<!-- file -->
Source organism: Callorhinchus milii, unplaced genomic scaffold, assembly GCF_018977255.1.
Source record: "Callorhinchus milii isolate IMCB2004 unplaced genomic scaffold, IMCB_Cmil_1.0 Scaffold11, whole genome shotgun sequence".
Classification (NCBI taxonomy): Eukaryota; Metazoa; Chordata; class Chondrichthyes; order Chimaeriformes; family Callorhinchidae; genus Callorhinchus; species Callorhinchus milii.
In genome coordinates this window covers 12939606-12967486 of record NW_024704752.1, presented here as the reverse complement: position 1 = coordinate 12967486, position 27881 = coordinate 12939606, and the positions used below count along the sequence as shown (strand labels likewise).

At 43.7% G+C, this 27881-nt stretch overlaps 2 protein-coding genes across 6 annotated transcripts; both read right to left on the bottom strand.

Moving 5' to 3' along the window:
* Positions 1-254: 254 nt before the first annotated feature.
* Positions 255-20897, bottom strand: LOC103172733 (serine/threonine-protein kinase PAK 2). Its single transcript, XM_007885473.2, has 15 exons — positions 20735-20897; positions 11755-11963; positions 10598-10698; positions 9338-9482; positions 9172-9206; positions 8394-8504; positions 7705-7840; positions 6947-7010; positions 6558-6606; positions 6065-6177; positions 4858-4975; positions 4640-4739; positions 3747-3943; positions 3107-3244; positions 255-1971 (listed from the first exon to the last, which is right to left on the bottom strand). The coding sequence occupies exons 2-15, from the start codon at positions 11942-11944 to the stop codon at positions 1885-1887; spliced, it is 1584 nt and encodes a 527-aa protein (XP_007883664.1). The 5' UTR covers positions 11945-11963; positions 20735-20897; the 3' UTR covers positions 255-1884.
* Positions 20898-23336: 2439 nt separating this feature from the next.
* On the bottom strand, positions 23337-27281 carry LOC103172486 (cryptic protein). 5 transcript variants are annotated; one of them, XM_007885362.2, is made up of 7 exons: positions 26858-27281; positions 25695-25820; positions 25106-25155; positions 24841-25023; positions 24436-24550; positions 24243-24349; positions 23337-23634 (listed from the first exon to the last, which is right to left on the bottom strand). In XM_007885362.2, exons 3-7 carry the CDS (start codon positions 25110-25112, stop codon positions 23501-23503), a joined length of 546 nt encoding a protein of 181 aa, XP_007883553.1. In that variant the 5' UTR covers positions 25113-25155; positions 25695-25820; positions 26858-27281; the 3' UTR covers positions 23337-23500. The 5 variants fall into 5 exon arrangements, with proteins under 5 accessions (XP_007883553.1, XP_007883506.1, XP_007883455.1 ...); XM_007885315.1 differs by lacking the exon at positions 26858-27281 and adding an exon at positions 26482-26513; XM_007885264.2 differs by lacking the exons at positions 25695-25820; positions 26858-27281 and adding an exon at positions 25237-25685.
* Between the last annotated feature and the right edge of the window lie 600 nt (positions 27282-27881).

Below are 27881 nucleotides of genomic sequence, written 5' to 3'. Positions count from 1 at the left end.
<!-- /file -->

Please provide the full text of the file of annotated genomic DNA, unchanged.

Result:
Source organism: Callorhinchus milii, unplaced genomic scaffold, assembly GCF_018977255.1.
Source record: "Callorhinchus milii isolate IMCB2004 unplaced genomic scaffold, IMCB_Cmil_1.0 Scaffold11, whole genome shotgun sequence".
Classification (NCBI taxonomy): Eukaryota; Metazoa; Chordata; class Chondrichthyes; order Chimaeriformes; family Callorhinchidae; genus Callorhinchus; species Callorhinchus milii.
In genome coordinates this window covers 12939606-12967486 of record NW_024704752.1, presented here as the reverse complement: position 1 = coordinate 12967486, position 27881 = coordinate 12939606, and the positions used below count along the sequence as shown (strand labels likewise).

At 43.7% G+C, this 27881-nt stretch overlaps 2 protein-coding genes across 6 annotated transcripts; both read right to left on the bottom strand.

Moving 5' to 3' along the window:
* Positions 1-254: 254 nt before the first annotated feature.
* Positions 255-20897, bottom strand: LOC103172733 (serine/threonine-protein kinase PAK 2). Its single transcript, XM_007885473.2, has 15 exons — positions 20735-20897; positions 11755-11963; positions 10598-10698; positions 9338-9482; positions 9172-9206; positions 8394-8504; positions 7705-7840; positions 6947-7010; positions 6558-6606; positions 6065-6177; positions 4858-4975; positions 4640-4739; positions 3747-3943; positions 3107-3244; positions 255-1971 (listed from the first exon to the last, which is right to left on the bottom strand). The coding sequence occupies exons 2-15, from the start codon at positions 11942-11944 to the stop codon at positions 1885-1887; spliced, it is 1584 nt and encodes a 527-aa protein (XP_007883664.1). The 5' UTR covers positions 11945-11963; positions 20735-20897; the 3' UTR covers positions 255-1884.
* Positions 20898-23336: 2439 nt separating this feature from the next.
* On the bottom strand, positions 23337-27281 carry LOC103172486 (cryptic protein). 5 transcript variants are annotated; one of them, XM_007885362.2, is made up of 7 exons: positions 26858-27281; positions 25695-25820; positions 25106-25155; positions 24841-25023; positions 24436-24550; positions 24243-24349; positions 23337-23634 (listed from the first exon to the last, which is right to left on the bottom strand). In XM_007885362.2, exons 3-7 carry the CDS (start codon positions 25110-25112, stop codon positions 23501-23503), a joined length of 546 nt encoding a protein of 181 aa, XP_007883553.1. In that variant the 5' UTR covers positions 25113-25155; positions 25695-25820; positions 26858-27281; the 3' UTR covers positions 23337-23500. The 5 variants fall into 5 exon arrangements, with proteins under 5 accessions (XP_007883553.1, XP_007883506.1, XP_007883455.1 ...); XM_007885315.1 differs by lacking the exon at positions 26858-27281 and adding an exon at positions 26482-26513; XM_007885264.2 differs by lacking the exons at positions 25695-25820; positions 26858-27281 and adding an exon at positions 25237-25685.
* Between the last annotated feature and the right edge of the window lie 600 nt (positions 27282-27881).

Below are 27881 nucleotides of genomic sequence, written 5' to 3'. Positions count from 1 at the left end.